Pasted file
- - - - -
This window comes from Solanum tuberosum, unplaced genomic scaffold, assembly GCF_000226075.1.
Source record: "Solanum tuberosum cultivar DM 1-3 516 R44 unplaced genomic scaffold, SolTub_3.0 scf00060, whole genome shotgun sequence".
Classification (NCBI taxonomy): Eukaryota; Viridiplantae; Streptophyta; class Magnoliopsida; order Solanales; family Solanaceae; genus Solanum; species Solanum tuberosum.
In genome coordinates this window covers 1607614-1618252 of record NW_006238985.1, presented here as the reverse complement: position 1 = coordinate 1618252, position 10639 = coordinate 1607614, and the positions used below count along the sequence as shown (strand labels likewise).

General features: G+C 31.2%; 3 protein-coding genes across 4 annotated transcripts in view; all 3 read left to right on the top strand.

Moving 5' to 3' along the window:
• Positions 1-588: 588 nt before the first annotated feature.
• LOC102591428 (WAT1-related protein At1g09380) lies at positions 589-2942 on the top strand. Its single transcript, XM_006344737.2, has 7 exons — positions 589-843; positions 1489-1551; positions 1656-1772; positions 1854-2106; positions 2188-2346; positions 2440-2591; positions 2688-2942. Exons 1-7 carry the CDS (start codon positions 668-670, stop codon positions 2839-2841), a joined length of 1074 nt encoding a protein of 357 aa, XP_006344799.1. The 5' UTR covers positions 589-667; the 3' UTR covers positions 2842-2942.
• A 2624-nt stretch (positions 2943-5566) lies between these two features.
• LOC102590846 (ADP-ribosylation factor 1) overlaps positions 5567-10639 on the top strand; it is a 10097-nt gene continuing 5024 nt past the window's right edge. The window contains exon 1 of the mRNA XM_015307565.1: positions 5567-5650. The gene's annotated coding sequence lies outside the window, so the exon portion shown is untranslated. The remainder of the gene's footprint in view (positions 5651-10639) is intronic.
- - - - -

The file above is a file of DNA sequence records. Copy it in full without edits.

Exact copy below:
This window comes from Solanum tuberosum, unplaced genomic scaffold, assembly GCF_000226075.1.
Source record: "Solanum tuberosum cultivar DM 1-3 516 R44 unplaced genomic scaffold, SolTub_3.0 scf00060, whole genome shotgun sequence".
Classification (NCBI taxonomy): Eukaryota; Viridiplantae; Streptophyta; class Magnoliopsida; order Solanales; family Solanaceae; genus Solanum; species Solanum tuberosum.
In genome coordinates this window covers 1607614-1618252 of record NW_006238985.1, presented here as the reverse complement: position 1 = coordinate 1618252, position 10639 = coordinate 1607614, and the positions used below count along the sequence as shown (strand labels likewise).

General features: G+C 31.2%; 3 protein-coding genes across 4 annotated transcripts in view; all 3 read left to right on the top strand.

Moving 5' to 3' along the window:
• Positions 1-588: 588 nt before the first annotated feature.
• LOC102591428 (WAT1-related protein At1g09380) lies at positions 589-2942 on the top strand. Its single transcript, XM_006344737.2, has 7 exons — positions 589-843; positions 1489-1551; positions 1656-1772; positions 1854-2106; positions 2188-2346; positions 2440-2591; positions 2688-2942. Exons 1-7 carry the CDS (start codon positions 668-670, stop codon positions 2839-2841), a joined length of 1074 nt encoding a protein of 357 aa, XP_006344799.1. The 5' UTR covers positions 589-667; the 3' UTR covers positions 2842-2942.
• A 2624-nt stretch (positions 2943-5566) lies between these two features.
• LOC102590846 (ADP-ribosylation factor 1) overlaps positions 5567-10639 on the top strand; it is a 10097-nt gene continuing 5024 nt past the window's right edge. The window contains exon 1 of the mRNA XM_015307565.1: positions 5567-5650. The gene's annotated coding sequence lies outside the window, so the exon portion shown is untranslated. The remainder of the gene's footprint in view (positions 5651-10639) is intronic.